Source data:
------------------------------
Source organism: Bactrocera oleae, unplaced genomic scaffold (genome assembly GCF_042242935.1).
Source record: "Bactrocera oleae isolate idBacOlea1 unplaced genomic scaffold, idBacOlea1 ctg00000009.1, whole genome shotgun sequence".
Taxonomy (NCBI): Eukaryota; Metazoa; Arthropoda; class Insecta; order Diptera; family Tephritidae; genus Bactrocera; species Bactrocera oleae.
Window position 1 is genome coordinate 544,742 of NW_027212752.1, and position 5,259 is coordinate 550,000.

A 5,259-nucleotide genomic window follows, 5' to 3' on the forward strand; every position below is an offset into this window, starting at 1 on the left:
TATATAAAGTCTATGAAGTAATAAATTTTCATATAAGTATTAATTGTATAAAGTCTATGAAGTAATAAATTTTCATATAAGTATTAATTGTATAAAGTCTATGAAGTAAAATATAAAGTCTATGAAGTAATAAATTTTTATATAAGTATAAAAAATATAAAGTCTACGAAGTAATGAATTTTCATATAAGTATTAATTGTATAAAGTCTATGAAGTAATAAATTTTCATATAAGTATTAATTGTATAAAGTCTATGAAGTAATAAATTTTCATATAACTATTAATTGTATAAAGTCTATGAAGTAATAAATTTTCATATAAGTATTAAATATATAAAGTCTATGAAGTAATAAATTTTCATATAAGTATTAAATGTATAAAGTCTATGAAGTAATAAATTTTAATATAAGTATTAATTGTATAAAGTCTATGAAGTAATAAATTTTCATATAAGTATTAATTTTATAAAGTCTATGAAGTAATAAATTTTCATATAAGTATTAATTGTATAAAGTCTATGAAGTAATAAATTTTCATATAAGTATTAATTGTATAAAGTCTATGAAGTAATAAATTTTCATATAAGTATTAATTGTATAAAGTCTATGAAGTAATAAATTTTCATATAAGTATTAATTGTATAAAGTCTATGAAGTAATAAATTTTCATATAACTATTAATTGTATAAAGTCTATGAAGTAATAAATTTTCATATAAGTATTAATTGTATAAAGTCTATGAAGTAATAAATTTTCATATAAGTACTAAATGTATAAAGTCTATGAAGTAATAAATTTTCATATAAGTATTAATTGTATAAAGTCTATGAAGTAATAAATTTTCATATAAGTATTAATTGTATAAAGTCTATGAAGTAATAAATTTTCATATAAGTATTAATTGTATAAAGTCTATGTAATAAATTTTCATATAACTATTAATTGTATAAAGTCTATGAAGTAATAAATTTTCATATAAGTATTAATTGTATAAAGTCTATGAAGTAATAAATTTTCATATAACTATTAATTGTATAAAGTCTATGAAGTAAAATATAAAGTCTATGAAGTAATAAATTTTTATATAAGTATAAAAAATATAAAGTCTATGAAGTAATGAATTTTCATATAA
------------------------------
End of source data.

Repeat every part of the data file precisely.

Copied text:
Source organism: Bactrocera oleae, unplaced genomic scaffold (genome assembly GCF_042242935.1).
Source record: "Bactrocera oleae isolate idBacOlea1 unplaced genomic scaffold, idBacOlea1 ctg00000009.1, whole genome shotgun sequence".
Taxonomy (NCBI): Eukaryota; Metazoa; Arthropoda; class Insecta; order Diptera; family Tephritidae; genus Bactrocera; species Bactrocera oleae.
Window position 1 is genome coordinate 544,742 of NW_027212752.1, and position 5,259 is coordinate 550,000.

A 5,259-nucleotide genomic window follows, 5' to 3' on the forward strand; every position below is an offset into this window, starting at 1 on the left:
TATATAAAGTCTATGAAGTAATAAATTTTCATATAAGTATTAATTGTATAAAGTCTATGAAGTAATAAATTTTCATATAAGTATTAATTGTATAAAGTCTATGAAGTAAAATATAAAGTCTATGAAGTAATAAATTTTTATATAAGTATAAAAAATATAAAGTCTACGAAGTAATGAATTTTCATATAAGTATTAATTGTATAAAGTCTATGAAGTAATAAATTTTCATATAAGTATTAATTGTATAAAGTCTATGAAGTAATAAATTTTCATATAACTATTAATTGTATAAAGTCTATGAAGTAATAAATTTTCATATAAGTATTAAATATATAAAGTCTATGAAGTAATAAATTTTCATATAAGTATTAAATGTATAAAGTCTATGAAGTAATAAATTTTAATATAAGTATTAATTGTATAAAGTCTATGAAGTAATAAATTTTCATATAAGTATTAATTTTATAAAGTCTATGAAGTAATAAATTTTCATATAAGTATTAATTGTATAAAGTCTATGAAGTAATAAATTTTCATATAAGTATTAATTGTATAAAGTCTATGAAGTAATAAATTTTCATATAAGTATTAATTGTATAAAGTCTATGAAGTAATAAATTTTCATATAAGTATTAATTGTATAAAGTCTATGAAGTAATAAATTTTCATATAACTATTAATTGTATAAAGTCTATGAAGTAATAAATTTTCATATAAGTATTAATTGTATAAAGTCTATGAAGTAATAAATTTTCATATAAGTACTAAATGTATAAAGTCTATGAAGTAATAAATTTTCATATAAGTATTAATTGTATAAAGTCTATGAAGTAATAAATTTTCATATAAGTATTAATTGTATAAAGTCTATGAAGTAATAAATTTTCATATAAGTATTAATTGTATAAAGTCTATGTAATAAATTTTCATATAACTATTAATTGTATAAAGTCTATGAAGTAATAAATTTTCATATAAGTATTAATTGTATAAAGTCTATGAAGTAATAAATTTTCATATAACTATTAATTGTATAAAGTCTATGAAGTAAAATATAAAGTCTATGAAGTAATAAATTTTTATATAAGTATAAAAAATATAAAGTCTATGAAGTAATGAATTTTCATATAA